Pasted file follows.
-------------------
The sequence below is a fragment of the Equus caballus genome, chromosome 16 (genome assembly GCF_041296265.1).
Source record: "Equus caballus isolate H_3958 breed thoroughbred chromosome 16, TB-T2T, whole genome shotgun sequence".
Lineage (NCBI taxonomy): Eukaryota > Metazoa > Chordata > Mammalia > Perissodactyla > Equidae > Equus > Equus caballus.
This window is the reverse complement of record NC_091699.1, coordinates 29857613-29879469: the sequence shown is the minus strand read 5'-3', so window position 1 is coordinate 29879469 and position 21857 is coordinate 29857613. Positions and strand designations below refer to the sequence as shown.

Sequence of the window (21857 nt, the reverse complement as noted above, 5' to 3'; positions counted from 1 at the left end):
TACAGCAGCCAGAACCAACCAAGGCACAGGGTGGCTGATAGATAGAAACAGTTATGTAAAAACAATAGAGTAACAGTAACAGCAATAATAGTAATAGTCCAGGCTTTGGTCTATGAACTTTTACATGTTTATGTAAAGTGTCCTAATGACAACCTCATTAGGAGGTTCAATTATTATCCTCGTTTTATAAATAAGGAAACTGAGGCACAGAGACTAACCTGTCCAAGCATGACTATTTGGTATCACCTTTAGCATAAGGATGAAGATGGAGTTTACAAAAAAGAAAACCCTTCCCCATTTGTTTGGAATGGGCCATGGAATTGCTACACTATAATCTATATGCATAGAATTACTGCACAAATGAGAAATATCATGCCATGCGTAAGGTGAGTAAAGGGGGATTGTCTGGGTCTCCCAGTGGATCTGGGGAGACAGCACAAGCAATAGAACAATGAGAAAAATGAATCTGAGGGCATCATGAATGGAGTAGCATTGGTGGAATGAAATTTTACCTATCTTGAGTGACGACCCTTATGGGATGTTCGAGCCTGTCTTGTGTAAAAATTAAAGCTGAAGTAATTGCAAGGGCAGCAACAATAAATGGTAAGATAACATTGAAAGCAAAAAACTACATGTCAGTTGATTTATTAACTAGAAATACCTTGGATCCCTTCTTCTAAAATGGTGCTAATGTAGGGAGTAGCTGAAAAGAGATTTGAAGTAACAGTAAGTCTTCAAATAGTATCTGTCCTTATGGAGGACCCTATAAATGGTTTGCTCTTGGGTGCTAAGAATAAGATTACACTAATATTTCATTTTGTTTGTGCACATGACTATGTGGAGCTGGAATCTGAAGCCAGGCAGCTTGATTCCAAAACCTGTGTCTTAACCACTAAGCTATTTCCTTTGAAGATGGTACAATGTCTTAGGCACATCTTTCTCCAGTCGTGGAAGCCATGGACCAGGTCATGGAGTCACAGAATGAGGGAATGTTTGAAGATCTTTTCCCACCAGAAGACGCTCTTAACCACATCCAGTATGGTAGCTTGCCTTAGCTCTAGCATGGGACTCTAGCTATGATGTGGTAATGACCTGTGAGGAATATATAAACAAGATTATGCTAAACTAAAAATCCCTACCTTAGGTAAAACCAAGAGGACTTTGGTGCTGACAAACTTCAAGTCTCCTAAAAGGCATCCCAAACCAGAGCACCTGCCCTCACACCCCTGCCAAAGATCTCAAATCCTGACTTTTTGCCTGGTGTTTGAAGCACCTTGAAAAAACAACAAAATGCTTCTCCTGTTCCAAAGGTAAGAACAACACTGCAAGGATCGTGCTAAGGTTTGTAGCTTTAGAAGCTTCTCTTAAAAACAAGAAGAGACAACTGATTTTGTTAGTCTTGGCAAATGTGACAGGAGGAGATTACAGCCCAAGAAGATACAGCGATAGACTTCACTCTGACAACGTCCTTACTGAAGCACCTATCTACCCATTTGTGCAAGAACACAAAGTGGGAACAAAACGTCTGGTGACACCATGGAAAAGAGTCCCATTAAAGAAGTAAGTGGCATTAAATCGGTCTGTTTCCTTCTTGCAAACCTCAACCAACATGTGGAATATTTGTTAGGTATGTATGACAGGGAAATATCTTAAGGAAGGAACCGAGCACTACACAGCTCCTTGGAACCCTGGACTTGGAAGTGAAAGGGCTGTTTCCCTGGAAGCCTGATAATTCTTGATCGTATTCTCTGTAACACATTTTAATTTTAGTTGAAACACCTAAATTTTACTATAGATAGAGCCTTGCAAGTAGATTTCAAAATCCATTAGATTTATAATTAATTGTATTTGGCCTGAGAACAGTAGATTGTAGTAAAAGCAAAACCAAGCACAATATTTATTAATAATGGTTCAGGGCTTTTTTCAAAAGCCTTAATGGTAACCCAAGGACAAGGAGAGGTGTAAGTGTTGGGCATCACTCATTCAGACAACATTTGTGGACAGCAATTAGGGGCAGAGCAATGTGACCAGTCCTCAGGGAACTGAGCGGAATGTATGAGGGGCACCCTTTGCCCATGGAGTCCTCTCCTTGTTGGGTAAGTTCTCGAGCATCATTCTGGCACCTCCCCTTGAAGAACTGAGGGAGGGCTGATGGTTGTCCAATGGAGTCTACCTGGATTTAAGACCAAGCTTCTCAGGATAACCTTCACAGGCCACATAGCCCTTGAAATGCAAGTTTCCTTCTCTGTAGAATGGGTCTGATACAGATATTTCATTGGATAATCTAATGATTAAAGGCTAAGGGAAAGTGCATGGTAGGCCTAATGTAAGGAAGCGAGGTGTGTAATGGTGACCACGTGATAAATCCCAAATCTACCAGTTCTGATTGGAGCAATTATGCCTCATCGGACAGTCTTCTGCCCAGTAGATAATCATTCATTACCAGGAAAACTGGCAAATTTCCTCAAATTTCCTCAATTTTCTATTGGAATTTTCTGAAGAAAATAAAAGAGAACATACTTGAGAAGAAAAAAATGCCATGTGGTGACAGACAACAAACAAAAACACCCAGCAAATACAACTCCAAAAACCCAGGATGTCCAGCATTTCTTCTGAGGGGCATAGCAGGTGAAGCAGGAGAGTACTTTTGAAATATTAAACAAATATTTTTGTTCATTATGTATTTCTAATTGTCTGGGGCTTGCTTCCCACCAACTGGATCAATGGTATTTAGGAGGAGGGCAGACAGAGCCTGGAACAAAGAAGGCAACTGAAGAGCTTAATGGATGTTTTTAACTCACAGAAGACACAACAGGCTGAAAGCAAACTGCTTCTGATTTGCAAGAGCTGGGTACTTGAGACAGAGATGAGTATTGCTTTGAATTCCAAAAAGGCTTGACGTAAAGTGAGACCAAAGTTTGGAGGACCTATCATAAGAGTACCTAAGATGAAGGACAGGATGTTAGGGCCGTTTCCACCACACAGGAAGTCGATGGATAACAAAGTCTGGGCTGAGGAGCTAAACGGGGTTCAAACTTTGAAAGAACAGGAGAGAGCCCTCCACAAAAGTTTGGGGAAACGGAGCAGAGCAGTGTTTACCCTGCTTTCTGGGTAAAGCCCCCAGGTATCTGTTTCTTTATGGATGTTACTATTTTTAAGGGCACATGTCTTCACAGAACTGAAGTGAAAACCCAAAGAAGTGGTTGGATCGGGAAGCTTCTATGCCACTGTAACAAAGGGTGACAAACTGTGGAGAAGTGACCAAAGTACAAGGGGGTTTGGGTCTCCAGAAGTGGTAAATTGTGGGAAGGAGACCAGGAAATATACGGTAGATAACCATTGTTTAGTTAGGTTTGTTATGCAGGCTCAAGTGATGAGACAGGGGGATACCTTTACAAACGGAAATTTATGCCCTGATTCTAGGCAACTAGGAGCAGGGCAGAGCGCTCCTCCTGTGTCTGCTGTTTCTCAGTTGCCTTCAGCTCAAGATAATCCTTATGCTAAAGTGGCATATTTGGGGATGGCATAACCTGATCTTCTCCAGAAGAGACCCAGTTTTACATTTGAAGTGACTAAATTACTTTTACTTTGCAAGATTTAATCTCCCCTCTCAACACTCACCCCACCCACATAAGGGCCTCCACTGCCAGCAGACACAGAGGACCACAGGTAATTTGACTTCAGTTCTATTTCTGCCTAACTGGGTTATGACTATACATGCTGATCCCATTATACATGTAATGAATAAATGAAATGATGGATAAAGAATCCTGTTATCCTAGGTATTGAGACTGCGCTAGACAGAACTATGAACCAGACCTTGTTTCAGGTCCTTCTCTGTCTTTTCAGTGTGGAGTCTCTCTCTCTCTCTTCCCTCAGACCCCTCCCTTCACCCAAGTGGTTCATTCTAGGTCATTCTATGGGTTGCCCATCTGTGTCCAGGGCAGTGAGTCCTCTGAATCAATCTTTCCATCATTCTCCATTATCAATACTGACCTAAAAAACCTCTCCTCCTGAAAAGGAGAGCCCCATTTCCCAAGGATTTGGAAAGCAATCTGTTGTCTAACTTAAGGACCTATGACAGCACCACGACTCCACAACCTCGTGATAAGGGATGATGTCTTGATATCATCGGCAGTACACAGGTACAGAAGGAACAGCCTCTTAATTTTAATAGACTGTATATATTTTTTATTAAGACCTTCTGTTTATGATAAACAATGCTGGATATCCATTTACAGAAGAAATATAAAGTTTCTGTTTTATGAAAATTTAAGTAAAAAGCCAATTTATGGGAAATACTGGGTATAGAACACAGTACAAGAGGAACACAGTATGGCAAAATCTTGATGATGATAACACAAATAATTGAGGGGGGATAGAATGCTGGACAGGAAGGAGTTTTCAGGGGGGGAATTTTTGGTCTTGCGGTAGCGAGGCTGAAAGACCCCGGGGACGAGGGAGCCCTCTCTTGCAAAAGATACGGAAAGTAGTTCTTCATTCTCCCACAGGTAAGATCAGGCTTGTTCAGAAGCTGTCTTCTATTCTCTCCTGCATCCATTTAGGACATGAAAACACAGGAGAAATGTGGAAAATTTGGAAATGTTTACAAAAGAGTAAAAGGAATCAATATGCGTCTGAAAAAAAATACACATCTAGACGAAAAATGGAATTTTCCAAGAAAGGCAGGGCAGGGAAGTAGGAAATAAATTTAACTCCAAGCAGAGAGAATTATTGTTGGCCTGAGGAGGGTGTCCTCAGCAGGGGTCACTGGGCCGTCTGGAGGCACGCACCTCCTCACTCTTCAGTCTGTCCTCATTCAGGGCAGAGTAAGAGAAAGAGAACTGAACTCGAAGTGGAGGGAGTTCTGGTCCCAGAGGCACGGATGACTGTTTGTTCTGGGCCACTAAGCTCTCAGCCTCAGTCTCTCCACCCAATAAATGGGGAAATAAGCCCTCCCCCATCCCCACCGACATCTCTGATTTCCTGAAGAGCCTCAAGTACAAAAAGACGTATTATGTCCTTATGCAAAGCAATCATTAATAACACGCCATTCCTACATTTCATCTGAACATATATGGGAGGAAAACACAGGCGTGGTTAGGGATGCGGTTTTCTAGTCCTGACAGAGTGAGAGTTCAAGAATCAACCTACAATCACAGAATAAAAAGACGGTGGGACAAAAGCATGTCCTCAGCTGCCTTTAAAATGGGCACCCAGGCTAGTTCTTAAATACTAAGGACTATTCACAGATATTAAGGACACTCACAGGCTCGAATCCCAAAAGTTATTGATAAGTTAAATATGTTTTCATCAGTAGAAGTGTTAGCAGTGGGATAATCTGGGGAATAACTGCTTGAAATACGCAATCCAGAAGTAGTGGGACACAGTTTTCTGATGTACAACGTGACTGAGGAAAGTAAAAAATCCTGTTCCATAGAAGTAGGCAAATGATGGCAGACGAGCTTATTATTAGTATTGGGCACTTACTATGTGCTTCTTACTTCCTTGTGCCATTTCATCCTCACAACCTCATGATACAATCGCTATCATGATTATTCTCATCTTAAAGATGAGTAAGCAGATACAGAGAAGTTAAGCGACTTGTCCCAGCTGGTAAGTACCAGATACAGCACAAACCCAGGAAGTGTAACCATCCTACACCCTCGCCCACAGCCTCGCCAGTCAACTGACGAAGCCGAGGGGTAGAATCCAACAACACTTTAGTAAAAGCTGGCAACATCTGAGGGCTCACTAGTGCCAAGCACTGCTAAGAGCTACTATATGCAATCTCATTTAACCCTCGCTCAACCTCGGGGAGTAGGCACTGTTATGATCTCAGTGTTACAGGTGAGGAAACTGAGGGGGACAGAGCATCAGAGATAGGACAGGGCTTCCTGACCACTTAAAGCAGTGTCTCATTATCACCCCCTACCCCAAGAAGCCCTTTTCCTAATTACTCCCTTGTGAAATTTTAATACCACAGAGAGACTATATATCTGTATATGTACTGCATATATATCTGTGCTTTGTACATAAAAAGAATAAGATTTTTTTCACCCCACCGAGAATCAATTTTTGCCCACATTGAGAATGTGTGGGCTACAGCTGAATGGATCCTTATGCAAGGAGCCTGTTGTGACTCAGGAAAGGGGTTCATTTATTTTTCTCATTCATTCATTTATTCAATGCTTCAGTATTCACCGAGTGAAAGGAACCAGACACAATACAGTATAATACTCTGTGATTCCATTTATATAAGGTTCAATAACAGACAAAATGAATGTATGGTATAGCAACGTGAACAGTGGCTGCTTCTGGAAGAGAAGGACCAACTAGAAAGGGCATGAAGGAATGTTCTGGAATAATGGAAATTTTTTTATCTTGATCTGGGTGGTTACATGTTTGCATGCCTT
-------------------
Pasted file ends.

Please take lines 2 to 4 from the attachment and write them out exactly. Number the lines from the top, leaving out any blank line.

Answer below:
Source record: "Equus caballus isolate H_3958 breed thoroughbred chromosome 16, TB-T2T, whole genome shotgun sequence".
Lineage (NCBI taxonomy): Eukaryota > Metazoa > Chordata > Mammalia > Perissodactyla > Equidae > Equus > Equus caballus.
This window is the reverse complement of record NC_091699.1, coordinates 29857613-29879469: the sequence shown is the minus strand read 5'-3', so window position 1 is coordinate 29879469 and position 21857 is coordinate 29857613. Positions and strand designations below refer to the sequence as shown.